"Faith takes over when willpower fails." When my husband and I facilitated a support group for addictions recovery at our church, we often heard this sentiment from people wanting to kick alcohol, drugs and cigarettes. The same can be true for weight loss seekers. A spiritual outlook on the road to weight loss can be a powerful motivator. In my last post, I shared the story of Sandy Ward's success using the biblically-based First Place program.
As early as the 1950s, Presbyterian minister Charlie Shedd published Pray Your Weight Away, a bestseller that rebuked gluttony as a sin. “When God first dreamed you into creation, there weren’t 100 pounds of excess avoirdupois hanging around your belt,” he wrote. He suggested doing karate moves and sit-ups while reciting Scripture. (Not sure I want to visualize that!) He preached his message well into the 1970s, when he published The Fat Is in Your Head.
About that time, Carol Showalter, a Presbyterian pastor’s wife in Texas, founded 3D: Diet, Discipline & Discipleship, the first nationwide church-based weight loss program. Other programs followed: First Place, Free to be Thin, Overeaters Victorious, Thin Within, Lose It for Life. Some programs piggybacked on national crazes, such as the Believercise aerobics program of the 1980s. Today, Christians can choose Christian yoga and Christian pilates, among other faith-based diet and exercise regimens.
If churches are turning to weight control programs, it may be because church-goers struggle mightily with weight. In several studies, Dr. Kenneth Ferraro, a professor of sociology at Purdue University, found that religious people are more likely than nonreligious people to be overweight. The findings surprised him.
“In the 1990s, all the evidence showed that being in a faith community was good for your health,” Dr. Ferraro says. “In terms of smoking, alcohol, and high-risk sexual activity, religion seemed to promote health. But weight is a different story.”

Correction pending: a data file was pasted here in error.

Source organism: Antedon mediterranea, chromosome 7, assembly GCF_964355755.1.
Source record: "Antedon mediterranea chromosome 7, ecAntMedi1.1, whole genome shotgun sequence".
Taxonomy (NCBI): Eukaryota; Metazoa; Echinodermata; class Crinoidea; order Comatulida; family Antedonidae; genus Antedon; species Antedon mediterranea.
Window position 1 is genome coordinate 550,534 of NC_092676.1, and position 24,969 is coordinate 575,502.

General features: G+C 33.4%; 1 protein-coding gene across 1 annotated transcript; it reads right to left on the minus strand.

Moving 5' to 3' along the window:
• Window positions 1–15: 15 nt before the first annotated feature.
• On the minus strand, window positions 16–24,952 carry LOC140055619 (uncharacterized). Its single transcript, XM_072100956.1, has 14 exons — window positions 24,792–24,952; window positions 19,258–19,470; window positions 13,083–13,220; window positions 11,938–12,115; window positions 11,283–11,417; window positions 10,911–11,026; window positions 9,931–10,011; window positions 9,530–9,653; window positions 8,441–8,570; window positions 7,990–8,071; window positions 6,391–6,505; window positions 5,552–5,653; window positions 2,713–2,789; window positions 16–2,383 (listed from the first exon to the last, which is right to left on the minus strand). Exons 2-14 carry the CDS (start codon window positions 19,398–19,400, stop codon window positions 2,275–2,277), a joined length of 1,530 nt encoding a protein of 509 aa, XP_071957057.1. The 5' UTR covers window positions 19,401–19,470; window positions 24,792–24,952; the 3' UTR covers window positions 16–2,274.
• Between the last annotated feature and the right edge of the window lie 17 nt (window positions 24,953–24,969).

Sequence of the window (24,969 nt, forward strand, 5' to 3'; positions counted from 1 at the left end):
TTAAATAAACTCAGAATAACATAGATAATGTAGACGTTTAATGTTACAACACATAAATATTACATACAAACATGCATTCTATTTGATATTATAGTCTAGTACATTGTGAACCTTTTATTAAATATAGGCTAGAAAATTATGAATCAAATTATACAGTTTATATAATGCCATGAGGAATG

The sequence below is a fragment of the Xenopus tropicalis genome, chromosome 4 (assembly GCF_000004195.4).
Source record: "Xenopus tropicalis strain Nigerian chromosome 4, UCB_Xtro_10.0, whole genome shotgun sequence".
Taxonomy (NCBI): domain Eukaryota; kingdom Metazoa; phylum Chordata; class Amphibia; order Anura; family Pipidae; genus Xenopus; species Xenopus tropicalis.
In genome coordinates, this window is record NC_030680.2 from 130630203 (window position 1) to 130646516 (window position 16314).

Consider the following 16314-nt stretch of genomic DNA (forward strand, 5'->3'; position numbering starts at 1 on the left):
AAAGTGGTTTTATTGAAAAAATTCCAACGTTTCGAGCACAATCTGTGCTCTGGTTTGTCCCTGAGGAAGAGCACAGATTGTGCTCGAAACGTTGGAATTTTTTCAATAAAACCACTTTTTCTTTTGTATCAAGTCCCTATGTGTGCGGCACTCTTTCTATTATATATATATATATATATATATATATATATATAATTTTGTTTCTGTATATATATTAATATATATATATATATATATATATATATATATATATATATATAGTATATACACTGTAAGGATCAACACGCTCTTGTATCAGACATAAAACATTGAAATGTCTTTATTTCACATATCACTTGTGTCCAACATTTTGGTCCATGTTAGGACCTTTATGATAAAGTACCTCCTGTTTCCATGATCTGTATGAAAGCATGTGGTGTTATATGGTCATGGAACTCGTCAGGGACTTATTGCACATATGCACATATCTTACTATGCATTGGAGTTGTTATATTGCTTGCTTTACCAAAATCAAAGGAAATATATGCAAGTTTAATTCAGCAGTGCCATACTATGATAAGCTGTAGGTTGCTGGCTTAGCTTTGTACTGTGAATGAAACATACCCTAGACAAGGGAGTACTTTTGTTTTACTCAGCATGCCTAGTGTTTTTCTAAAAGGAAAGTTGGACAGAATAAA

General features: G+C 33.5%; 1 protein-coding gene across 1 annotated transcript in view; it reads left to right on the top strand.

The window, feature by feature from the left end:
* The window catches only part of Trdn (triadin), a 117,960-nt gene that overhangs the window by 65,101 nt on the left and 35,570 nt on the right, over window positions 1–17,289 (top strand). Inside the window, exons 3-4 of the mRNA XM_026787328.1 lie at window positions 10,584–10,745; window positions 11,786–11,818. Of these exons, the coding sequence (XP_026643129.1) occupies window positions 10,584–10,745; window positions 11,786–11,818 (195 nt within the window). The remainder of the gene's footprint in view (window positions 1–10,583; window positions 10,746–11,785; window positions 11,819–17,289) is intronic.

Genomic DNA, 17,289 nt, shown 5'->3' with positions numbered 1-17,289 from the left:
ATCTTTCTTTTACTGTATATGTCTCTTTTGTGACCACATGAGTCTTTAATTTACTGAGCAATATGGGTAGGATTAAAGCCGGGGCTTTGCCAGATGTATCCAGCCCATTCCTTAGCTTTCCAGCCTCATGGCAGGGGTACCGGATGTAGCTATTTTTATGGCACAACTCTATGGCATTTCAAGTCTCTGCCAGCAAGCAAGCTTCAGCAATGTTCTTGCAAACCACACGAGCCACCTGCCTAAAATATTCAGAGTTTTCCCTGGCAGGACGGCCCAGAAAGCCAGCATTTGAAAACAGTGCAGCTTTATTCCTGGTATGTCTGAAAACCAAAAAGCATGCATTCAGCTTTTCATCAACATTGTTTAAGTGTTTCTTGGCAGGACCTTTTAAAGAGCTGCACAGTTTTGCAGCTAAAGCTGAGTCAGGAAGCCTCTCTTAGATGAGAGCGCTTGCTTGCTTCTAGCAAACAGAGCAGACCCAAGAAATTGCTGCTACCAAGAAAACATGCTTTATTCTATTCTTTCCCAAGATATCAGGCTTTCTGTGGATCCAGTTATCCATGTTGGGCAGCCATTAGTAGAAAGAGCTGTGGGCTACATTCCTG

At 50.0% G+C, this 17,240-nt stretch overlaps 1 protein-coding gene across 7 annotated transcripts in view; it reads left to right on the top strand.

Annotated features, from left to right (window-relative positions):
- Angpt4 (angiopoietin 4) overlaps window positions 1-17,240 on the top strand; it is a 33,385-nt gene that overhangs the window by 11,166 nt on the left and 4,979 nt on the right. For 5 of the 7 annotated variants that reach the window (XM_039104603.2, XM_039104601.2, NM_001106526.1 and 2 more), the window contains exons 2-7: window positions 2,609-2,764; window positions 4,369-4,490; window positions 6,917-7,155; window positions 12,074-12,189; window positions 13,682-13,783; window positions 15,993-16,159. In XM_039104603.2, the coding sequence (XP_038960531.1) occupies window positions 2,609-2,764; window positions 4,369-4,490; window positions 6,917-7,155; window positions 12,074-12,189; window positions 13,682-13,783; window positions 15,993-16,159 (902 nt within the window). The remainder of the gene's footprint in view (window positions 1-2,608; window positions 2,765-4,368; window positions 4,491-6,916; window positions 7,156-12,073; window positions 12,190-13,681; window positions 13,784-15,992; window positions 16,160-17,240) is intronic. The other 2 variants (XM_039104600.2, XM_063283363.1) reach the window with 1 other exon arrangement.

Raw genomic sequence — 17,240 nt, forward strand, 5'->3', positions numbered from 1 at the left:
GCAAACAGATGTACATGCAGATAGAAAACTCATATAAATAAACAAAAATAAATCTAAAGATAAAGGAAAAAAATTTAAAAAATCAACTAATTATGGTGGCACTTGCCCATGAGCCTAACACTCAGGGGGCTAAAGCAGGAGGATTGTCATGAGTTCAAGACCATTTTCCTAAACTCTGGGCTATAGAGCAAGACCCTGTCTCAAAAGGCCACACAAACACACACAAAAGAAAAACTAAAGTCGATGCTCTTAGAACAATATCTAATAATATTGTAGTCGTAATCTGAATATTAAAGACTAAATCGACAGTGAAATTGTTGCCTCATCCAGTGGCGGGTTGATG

Food, Dr. Ferraro suggests, is often the only acceptable vice left to an otherwise teetotaling and smoke-free congregation. In addition, he guesses, faith communities are welcoming groups in which everyone finds acceptance. And, the culture and traditions of some denominations may worsen your plight—Southern Baptists, he finds, lead the way in obesity (church suppers! prayer breakfasts! fellowship breaks!), while Jewish and non-Christian religious groups are the leanest.
Getting the message, some churches are literally breaking new ground. In Raytown, Missouri, First Baptist Church has built a $14 million community and fitness center and staffed it with personal trainers and volunteers who organize sports leagues with an enrollment of 500 participants. “We want people to have a better quality of life,” says Dave Foster, the center’s director.
In Davenport, Iowa, St. Mark Evangelical Lutheran Church has an active Wellness Committee, started 10 years ago by a parish nurse. Its outreach programs include blood pressure screenings, flu clinics, exercise and weight loss groups, classes for caregivers and new mothers, healing services and newsletter articles addressing health issues.
For his part, Dr. Ferraro plans to study the role of pastors in modeling fitness. If ministers are fit and incorporate fitness opportunities into their ministry, he wonders, will congregants follow their lead? In later posts, I'll talk with some pastors who have led the way after dropping their own excess avoirdupois!